The cooler thing about cold air going into the filters is that as the moisture comes out of suspension it takes almost all of the particulates with it so the only thing the filters have to take out is CO.

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antique diver
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Re: Cascade or Direct Fill

Fri Sep 08, 2017 12:58 pm

tbone1004 wrote:we are talking more about the outlet air though. There isn't much you can do for the intake side. That said, obviously cold/dry air is ideal for the intake portion, just quite impractical

The cooler thing about cold air going into the filters is that as the moisture comes out of suspension it takes almost all of the particulates with it so the only thing the filters have to take out is CO.
About that intake air, my small compressor is electric and I run it in my garage with doors open. I could run an intake hose through the wall into the house where the air is cool and dry. Troubling thing is that the only convenient place for the intake would be the back corner of the utility room above the cats' litter box. :shock:
I think I'll stick with the outdoor air!
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couv
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Re: Cascade or Direct Fill

Fri Sep 08, 2017 1:51 pm

antique diver wrote:
tbone1004 wrote:we are talking more about the outlet air though. There isn't much you can do for the intake side. That said, obviously cold/dry air is ideal for the intake portion, just quite impractical

The cooler thing about cold air going into the filters is that as the moisture comes out of suspension it takes almost all of the particulates with it so the only thing the filters have to take out is CO.
About that intake air, my small compressor is electric and I run it in my garage with doors open. I could run an intake hose through the wall into the house where the air is cool and dry. Troubling thing is that the only convenient place for the intake would be the back corner of the utility room above the cats' litter box. :shock:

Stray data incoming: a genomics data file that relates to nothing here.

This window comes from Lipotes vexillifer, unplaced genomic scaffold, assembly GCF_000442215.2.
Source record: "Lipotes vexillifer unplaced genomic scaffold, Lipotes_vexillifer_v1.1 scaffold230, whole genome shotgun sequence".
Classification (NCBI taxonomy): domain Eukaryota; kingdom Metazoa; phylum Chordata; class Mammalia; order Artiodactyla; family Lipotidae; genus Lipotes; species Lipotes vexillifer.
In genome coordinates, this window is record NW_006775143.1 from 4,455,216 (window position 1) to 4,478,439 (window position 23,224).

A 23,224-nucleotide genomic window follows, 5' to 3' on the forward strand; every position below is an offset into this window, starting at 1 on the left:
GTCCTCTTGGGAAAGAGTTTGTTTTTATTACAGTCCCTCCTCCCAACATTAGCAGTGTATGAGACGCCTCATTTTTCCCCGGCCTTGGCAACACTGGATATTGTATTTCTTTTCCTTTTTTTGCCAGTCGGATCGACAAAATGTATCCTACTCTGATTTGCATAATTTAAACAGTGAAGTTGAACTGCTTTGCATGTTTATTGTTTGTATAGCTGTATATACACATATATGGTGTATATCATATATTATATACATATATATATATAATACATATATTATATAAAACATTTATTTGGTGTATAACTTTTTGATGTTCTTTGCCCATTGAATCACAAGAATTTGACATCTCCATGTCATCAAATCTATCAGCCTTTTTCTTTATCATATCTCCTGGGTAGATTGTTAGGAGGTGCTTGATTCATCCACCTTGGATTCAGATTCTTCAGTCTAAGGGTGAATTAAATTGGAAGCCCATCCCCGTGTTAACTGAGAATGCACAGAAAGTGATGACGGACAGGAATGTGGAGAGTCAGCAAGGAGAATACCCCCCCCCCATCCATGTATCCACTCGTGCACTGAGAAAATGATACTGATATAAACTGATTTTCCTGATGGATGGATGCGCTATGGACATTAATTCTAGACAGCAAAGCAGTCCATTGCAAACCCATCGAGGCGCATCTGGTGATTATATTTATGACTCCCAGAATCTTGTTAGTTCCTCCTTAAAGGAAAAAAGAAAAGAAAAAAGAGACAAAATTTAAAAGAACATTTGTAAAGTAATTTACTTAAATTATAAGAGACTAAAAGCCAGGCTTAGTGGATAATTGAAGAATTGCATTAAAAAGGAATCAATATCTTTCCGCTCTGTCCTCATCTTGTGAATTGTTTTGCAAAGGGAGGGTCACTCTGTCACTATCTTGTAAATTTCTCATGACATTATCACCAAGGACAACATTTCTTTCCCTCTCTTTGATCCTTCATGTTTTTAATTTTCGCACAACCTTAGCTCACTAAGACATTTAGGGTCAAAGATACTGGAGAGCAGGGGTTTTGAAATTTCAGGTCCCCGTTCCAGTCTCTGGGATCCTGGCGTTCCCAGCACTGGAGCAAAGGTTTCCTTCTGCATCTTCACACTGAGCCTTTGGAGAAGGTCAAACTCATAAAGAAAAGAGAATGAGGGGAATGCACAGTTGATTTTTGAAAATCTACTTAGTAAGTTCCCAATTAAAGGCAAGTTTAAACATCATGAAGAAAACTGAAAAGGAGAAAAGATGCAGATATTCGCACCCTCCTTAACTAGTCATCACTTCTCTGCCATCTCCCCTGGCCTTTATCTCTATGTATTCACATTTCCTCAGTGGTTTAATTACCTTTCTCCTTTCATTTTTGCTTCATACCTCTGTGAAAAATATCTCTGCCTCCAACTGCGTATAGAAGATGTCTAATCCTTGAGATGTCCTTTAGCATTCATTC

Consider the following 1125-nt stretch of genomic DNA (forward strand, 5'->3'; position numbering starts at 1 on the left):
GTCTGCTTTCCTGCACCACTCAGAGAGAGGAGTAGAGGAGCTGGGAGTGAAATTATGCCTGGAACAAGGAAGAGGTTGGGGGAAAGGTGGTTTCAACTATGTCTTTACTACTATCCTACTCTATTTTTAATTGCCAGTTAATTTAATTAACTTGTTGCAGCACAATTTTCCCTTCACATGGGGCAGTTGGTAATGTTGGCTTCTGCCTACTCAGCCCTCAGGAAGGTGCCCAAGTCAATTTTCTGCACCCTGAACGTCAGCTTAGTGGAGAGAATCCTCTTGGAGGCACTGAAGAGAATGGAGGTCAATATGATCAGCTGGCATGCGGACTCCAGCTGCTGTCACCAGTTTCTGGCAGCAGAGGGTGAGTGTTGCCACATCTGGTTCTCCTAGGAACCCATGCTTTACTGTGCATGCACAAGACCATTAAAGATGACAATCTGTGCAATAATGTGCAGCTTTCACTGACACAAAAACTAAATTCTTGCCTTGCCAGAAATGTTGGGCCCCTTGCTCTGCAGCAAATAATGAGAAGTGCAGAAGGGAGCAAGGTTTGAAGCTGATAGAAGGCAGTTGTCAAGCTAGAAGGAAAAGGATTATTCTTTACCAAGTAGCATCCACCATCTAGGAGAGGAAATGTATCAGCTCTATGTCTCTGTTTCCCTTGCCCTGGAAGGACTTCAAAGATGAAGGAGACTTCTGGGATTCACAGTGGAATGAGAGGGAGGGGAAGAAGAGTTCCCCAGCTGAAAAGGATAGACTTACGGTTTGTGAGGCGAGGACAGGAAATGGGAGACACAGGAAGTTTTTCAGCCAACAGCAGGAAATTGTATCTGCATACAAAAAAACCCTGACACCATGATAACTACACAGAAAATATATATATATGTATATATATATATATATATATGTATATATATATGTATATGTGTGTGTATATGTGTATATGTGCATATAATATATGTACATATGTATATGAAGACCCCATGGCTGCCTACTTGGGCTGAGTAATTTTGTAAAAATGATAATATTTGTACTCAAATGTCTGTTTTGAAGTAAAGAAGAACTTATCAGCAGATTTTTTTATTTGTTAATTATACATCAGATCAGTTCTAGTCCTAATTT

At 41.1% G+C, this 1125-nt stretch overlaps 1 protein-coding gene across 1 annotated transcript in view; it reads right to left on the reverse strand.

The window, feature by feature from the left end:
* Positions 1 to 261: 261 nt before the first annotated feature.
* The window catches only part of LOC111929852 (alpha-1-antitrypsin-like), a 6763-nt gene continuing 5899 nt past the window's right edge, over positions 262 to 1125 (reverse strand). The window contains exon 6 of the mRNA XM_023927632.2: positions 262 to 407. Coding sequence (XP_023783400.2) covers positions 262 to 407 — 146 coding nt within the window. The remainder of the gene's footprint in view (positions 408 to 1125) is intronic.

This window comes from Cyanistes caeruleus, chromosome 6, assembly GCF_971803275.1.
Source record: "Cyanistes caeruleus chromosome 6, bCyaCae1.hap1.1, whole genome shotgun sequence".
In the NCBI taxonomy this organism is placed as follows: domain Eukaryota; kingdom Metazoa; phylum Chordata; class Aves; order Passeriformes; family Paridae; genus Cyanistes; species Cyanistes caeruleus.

I think I'll stick with the outdoor air!
How about a duct within a duct? Would running a duct from your compressor's intake into an air-conditioning duct be feasible providing you have a method of shutting it off when not in use?
A sincere THANK YOU to all at VDH who make this wonderful resource available and to all the thoughtful contributors.

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antique diver
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Re: Cascade or Direct Fill

Fri Sep 08, 2017 5:26 pm

couv wrote:
How about a duct within a duct? Would running a duct from your compressor's intake into an air-conditioning duct be feasible providing you have a method of shutting it off when not in use?
That would work but is just not worth all the trouble for me. It would be a nice setup for someone to do. I'm at a point that I just want to simplify things, and my filters are already holding up well with two final separators in series.

Always fun hearing new ideas though! Thanks. :D
The older I get the better I was.